In the list you should find a category called “Ethernet Card” and as a sub-category to that you will see your wireless card listed (something like “PRO/Wireless 2915ABG” or similar). Select the card and in the right hand windows click on “Set current driver options”. The windows that comes up will show all the parameters to the ipw2200 driver, scroll down to find the “led” parameter and enter “1″ into the textbox. Click “OK” to save. You can then exit the control centre. You will probably need to reboot to activate the LED function. Even though the LED option is experimental it seems to work fine for me.

I would appreciate your feedback if you have comments, corrections or additions to this article, Thanks.

Setting up Notebook Hotkeys

Jul 272007

undefinedI recently set up the hotkeys on my notebook in Mandriva 2007 running KDE. It is fairly simple to do and consists of one script file and then appropriate entries in “Keyboard Shortcuts”.

I created the following file called “command-shortcuts” and placed it in the “bin” directory in my home directory. Make sure to make it executable using “chmod +x command-shortcuts”.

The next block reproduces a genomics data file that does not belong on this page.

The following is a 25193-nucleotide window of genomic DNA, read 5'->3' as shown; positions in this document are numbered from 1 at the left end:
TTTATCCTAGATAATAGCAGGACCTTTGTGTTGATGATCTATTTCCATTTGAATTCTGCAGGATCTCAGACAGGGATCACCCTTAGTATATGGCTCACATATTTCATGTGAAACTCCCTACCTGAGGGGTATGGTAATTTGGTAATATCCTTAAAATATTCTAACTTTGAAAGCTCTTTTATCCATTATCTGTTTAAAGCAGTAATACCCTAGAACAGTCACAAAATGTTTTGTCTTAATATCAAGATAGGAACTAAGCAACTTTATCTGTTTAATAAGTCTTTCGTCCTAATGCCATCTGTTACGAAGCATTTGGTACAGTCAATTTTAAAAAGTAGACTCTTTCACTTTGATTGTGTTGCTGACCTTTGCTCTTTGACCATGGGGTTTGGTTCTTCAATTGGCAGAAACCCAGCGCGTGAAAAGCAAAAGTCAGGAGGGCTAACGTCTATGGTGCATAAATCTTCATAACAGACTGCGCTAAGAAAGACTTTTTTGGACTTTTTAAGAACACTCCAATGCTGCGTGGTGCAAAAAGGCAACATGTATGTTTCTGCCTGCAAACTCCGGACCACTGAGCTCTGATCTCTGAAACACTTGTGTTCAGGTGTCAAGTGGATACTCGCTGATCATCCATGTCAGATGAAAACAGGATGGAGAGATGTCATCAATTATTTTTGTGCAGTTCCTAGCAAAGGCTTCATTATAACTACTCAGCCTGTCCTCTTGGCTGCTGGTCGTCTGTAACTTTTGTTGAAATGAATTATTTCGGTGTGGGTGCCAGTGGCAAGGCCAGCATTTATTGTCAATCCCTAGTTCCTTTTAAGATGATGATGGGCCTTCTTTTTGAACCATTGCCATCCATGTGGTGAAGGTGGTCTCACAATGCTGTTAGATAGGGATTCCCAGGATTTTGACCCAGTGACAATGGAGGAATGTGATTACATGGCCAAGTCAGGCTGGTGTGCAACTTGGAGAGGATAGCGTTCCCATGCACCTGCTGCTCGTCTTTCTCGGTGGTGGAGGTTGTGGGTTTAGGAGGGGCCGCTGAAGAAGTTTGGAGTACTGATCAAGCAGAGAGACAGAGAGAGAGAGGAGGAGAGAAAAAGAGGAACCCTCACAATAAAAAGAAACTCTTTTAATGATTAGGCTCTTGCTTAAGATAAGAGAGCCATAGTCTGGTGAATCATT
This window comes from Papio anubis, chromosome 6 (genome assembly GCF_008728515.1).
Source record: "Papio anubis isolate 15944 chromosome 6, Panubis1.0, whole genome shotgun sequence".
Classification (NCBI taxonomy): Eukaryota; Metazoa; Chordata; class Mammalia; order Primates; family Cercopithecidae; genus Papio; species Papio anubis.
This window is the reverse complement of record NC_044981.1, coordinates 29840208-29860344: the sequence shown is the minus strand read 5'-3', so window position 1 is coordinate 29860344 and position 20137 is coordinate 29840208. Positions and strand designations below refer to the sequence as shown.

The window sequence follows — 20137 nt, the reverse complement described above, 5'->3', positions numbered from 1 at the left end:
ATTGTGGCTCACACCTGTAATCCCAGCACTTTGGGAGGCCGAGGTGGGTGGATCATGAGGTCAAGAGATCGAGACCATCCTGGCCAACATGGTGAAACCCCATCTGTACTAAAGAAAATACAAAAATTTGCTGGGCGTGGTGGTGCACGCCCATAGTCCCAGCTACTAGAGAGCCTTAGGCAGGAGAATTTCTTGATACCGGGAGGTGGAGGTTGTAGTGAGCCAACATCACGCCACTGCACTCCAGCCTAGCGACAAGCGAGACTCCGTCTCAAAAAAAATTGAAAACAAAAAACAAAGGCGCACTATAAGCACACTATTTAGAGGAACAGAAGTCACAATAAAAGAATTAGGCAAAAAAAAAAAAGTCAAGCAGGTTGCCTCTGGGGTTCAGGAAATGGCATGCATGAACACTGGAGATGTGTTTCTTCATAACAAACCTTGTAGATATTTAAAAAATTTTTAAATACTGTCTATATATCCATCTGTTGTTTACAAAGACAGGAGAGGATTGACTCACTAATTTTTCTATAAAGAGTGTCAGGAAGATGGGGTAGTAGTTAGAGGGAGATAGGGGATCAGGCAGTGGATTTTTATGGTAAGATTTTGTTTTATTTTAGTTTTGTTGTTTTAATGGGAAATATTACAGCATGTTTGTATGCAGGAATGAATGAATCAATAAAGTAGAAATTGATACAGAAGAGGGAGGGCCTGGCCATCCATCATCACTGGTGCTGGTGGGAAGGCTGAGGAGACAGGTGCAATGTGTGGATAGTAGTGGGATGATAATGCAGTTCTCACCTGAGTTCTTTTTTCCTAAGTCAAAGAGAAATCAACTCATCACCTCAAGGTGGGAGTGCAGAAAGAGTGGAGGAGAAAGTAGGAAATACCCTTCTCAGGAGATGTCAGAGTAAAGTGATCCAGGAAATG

xmodmap -e “keycode 176 = F20″ # Volume up
xmodmap -e “keycode 174 = F21″ # Volume down
xmodmap -e “keycode 160 = F22″ # Mute volume
xmodmap -e “keycode 178 = F23″ # Mail hotkey
xmodmap -e “keycode 236 = F24″ # Web hotkey
xmodmap -e “keycode 162 = F25″ # Play / Pause
xmodmap -e “keycode 164 = F26″ # Stop
xmodmap -e “keycode 144 = F27″ # Previous Track
xmodmap -e “keycode 153 = F28″ # Next Track
xmodmap -e “keycode 115 = F29″ # Win
xmodmap -e “keycode 117 = F30″ # Menu
xmodmap -e “keycode 223 = F31″ # Sleep

The keycodes should work for many notebooks. To check they are right for your notebook you can run the ‘xev’ command in a console. The keycode will be displayed for each key you press.

So that the keycodes get loaded at each login, add “/home/{username}/bin/command-shortcuts” to the end of your “.bashrc” file. Replace {username} with your login name.

Now launch “Keyboard Shortcuts” from the “System”, “Conifguration”, “KDE”, “Regional & Accessibility” Menu. Here using the “Command Shortcuts” tab you can assign the “Mail” and “Web” Keys. Using the “Shortcut Schemes” you can assign the the “Win”, “Menu” & “Sleep” Keys. I set the “Win” key to switch to the next desktop, the “Menu” key brings up the KDE Menu and the “Sleep” key issue the logout command.

Finally you can set up the Volume Down, Up and Mute by right-clicking on the Mixer and selecting “Show Mixer Windows”. Then from the “Settings” menu select “Global Shortcuts” and assign the appropriate keys. You can do the same in Amarok for the “Play/Pause”, “Stop”, “Previous Track”, “Next Track”.